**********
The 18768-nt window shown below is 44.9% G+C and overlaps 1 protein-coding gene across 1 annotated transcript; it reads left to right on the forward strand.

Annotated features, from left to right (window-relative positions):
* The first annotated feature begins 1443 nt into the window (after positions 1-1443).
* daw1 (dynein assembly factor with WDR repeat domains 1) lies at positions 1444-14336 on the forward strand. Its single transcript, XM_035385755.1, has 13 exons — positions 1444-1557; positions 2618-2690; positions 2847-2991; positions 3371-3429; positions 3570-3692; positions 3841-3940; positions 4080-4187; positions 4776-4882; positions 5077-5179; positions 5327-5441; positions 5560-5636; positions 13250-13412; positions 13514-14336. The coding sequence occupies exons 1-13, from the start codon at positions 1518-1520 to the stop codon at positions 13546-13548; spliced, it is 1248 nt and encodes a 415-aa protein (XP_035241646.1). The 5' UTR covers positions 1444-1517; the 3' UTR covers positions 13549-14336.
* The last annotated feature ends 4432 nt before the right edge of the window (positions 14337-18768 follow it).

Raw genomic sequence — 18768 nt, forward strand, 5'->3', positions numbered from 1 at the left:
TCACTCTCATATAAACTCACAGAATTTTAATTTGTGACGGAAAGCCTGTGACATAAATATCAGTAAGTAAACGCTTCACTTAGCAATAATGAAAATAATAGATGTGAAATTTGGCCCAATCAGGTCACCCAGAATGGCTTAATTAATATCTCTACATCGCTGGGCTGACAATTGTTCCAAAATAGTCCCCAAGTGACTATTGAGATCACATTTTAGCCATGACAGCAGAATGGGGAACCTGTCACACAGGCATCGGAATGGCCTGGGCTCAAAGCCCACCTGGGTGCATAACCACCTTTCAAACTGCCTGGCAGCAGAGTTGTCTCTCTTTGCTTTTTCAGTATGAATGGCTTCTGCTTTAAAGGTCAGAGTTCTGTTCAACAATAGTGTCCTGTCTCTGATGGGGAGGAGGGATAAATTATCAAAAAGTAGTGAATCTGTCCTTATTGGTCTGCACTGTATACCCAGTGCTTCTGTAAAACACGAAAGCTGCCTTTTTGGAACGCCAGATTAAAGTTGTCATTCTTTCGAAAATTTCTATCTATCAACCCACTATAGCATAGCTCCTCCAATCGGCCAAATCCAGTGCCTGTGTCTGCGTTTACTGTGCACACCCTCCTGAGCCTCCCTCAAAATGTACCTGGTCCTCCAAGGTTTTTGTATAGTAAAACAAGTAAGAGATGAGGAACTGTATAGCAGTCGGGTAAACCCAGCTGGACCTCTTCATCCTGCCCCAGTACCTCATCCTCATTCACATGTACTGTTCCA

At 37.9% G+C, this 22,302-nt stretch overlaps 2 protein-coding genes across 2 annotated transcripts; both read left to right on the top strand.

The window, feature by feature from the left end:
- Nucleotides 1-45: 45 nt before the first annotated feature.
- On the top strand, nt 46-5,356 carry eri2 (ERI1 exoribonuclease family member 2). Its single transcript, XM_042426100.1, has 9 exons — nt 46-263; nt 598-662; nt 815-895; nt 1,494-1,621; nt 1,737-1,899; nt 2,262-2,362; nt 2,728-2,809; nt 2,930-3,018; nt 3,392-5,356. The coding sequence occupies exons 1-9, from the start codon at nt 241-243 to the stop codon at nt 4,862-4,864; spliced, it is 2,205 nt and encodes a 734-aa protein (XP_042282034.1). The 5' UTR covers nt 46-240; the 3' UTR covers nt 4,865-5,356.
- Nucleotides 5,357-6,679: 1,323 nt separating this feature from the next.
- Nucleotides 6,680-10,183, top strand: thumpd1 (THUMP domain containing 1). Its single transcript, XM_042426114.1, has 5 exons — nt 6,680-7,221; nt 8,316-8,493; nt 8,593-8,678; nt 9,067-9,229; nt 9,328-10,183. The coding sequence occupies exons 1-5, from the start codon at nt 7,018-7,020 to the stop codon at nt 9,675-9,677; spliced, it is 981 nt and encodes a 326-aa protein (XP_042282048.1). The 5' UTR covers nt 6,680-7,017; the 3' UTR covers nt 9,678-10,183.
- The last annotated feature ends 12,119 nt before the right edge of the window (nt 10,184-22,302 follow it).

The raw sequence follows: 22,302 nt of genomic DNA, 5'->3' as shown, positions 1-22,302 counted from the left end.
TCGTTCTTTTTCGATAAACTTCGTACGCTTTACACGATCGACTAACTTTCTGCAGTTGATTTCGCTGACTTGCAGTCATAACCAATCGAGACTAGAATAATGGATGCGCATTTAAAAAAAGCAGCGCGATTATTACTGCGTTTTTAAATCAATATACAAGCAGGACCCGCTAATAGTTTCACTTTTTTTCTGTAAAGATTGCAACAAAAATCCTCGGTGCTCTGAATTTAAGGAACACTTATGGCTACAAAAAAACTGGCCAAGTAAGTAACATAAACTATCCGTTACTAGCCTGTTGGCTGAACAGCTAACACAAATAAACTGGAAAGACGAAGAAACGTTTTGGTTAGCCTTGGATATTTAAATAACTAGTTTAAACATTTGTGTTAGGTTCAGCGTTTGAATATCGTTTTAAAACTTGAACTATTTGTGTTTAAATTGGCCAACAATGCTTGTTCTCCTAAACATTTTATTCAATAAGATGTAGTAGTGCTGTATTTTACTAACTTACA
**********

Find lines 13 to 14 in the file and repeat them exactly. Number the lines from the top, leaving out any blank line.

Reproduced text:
- Nucleotides 6,680-10,183, top strand: thumpd1 (THUMP domain containing 1). Its single transcript, XM_042426114.1, has 5 exons — nt 6,680-7,221; nt 8,316-8,493; nt 8,593-8,678; nt 9,067-9,229; nt 9,328-10,183. The coding sequence occupies exons 1-5, from the start codon at nt 7,018-7,020 to the stop codon at nt 9,675-9,677; spliced, it is 981 nt and encodes a 326-aa protein (XP_042282048.1). The 5' UTR covers nt 6,680-7,017; the 3' UTR covers nt 9,678-10,183.
- The last annotated feature ends 12,119 nt before the right edge of the window (nt 10,184-22,302 follow it).